Merck Manual

Please confirm that you are not located inside the Russian Federation

Loading
Quick Facts

Peripheral Arterial Disease

By

The Manual's Editorial Staff

Last full review/revision Sep 2019
Click here for the Professional Version
Get the full details
NOTE: This is the Consumer Version. DOCTORS: Click here for the Professional Version
Click here for the Professional Version
Topic Resources

What is peripheral arterial disease?

Arteries are the blood vessels that carry blood from your heart to your organs and tissues. Peripheral arteries are the arteries in your arms and legs. Peripheral arterial disease is when an artery, usually in your leg, becomes partly or completely blocked. This blockage can occur slowly over many years, or all of a sudden. If blood can't reach parts of your body, the tissue dies from lack of oxygen.

  • Peripheral arterial disease is usually caused by hardening of the arteries (atherosclerosis)

  • It's more likely in smokers and in people with high blood pressure, diabetes, and high cholesterol

  • Symptoms include pain or cramps in one leg that come when you walk and go away when you rest

  • With severe peripheral arterial disease, your leg may hurt all the time and you may get skin sores

  • If your leg artery is suddenly blocked completely, you'll get gangrene and need an amputation unless the blockage is opened up right away

  • Doctors give you medicines or do surgery to fix the blockage and ease symptoms

Go to the hospital right away if your arm or leg suddenly becomes painful, cool, and pale. Your artery could be blocked.

What causes peripheral arterial disease?

Peripheral arterial disease can happen when an artery:

  • Gradually gets narrower when fats or cholesterol build up on the walls of the artery (atherosclerosis)

  • Is suddenly blocked by a blood clot

What increases the risk of peripheral arterial disease?

The biggest risk factor is:

Because it takes a long time for the arteries to get narrow, most people don't have peripheral arterial disease before age 55.

Other important risk factors include:

Men and people who are obese have a slightly increased risk.

What are the symptoms of peripheral arterial disease?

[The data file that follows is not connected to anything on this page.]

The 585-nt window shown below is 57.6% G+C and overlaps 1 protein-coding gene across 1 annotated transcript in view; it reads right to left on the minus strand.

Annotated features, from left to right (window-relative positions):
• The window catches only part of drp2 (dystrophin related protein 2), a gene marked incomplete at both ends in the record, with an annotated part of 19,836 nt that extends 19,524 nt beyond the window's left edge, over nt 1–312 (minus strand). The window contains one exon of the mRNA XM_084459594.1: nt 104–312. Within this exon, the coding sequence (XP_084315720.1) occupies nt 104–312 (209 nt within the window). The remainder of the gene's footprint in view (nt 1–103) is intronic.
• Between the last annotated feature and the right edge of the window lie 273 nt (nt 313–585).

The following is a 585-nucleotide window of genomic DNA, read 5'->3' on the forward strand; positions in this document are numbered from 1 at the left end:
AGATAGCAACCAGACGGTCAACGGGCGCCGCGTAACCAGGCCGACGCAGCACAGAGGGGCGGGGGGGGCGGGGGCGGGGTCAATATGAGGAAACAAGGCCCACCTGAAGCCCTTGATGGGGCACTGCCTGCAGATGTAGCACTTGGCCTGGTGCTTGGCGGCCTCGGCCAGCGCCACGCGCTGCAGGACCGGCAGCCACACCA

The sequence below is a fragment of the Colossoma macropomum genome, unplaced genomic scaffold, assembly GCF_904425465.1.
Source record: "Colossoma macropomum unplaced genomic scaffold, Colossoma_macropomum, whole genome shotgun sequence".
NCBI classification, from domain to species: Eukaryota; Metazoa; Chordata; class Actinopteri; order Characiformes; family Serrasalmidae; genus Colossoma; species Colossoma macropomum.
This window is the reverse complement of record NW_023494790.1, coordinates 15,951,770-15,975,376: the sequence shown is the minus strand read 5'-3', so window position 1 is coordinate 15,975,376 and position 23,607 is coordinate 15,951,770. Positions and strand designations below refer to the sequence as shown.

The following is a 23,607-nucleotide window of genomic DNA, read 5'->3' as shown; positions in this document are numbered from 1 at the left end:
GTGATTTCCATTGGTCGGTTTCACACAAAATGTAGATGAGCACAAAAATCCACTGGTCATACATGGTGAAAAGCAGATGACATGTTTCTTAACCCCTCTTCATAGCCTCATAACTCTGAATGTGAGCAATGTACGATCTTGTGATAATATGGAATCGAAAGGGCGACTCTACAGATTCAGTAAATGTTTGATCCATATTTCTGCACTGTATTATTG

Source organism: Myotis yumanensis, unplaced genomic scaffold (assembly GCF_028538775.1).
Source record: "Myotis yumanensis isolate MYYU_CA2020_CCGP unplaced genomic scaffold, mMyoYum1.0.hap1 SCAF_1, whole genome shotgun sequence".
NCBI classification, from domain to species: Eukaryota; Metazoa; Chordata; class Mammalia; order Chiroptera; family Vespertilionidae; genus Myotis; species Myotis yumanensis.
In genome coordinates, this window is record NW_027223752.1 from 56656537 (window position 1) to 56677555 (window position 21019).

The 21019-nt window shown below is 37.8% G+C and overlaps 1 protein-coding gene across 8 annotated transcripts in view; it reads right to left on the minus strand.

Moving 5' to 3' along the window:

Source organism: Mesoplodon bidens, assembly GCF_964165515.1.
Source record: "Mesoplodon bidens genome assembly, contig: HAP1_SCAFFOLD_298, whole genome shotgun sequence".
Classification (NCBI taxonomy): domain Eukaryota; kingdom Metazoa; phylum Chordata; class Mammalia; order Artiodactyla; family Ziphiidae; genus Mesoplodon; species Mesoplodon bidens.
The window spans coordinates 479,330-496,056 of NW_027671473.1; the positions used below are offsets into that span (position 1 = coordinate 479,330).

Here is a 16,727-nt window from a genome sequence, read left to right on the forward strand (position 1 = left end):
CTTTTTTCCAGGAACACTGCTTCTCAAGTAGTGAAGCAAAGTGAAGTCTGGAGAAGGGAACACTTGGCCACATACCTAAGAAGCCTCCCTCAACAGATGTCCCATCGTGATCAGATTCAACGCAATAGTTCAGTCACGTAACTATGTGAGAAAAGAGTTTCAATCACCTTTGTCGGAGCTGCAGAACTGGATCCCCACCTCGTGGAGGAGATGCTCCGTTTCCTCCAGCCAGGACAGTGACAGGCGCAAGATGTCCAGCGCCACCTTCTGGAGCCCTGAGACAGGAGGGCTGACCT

Peripheral arterial disease is rare in the arms. Most often you'll get symptoms only in your legs.

If your artery is getting narrower over time, you'll have:

  • Painful, aching, cramping or tired feeling in your leg that happens when you walk and goes away with a short rest (intermittent claudication)

Later on, with more severe narrowing, you may:

  • Be unable to walk as far as you used to

  • Have pain even when resting

  • Have sores on your toes or heel

  • Have skin wounds that take a long time to heal

If your symptoms suddenly get worse, see a doctor right away.

If your artery is suddenly and completely blocked, your arm or leg will be:

  • Very painful

  • Cold

  • Numb

  • Pale

Go to the hospital right away. A large blockage can cause gangrene (death of tissues caused by a lack of blood). If blood is blocked from getting to your arm or leg for too long, your arm or leg may need to be amputated (surgically cut off).

How can doctors tell if I have peripheral arterial disease?

Doctors will ask about your symptoms and do a physical exam. Doctors may also do tests, such as:

  • Checking your pulse at different places in your body (there will be no pulse below where the artery is completely blocked)

  • Oxygen tests using sensors on your skin to see if oxygen is getting to different parts of your body

  • Ultrasound to measure blood flow in the arm or leg

  • Angiography—sometimes CT angiography or magnetic resonance angiography (MRA)—if doctors are considering surgery

How do doctors treat peripheral arterial disease?

To treat peripheral arterial disease, doctors use:

  • Medicines that help increase blood flow

  • Surgery to take out blood clots or bypass your blocked artery

  • Angioplasty (a procedure to open the blockage using a tiny balloon and keep it widened using a small wire tube, called a stent)

If the arm or leg has died or there's no way to get blood to it, it may need to be amputated (surgically removed).

Doctors may tell you to:

  • Walk at least 30 minutes a day, 3 days per week

  • Work with a physical or occupational therapist in a rehabilitation program

  • Avoid cold, which makes your blood vessels narrower

  • Avoid certain medicines that make your blood vessels narrower, such as some cold and sinus medicines

  • Take good care of your feet to prevent wounds and infections

How can I prevent peripheral arterial disease?

To prevent peripheral arterial disease:

  • Don’t smoke cigarettes

  • Control your blood sugar levels (if you have diabetes)

  • Lower blood pressure and cholesterol levels

  • Lose weight

  • Be active and get exercise

NOTE: This is the Consumer Version. DOCTORS: Click here for the Professional Version
Click here for the Professional Version
Others also read

Also of Interest

Videos

View All
Angioplasty
Video
Angioplasty
The heart is a beating muscle that continually pumps blood to the rest of the body. The coronary...
Coronary Angiography
Video
Coronary Angiography
The heart is a beating muscle that continually pumps blood to the rest of the body. The coronary...

SOCIAL MEDIA

TOP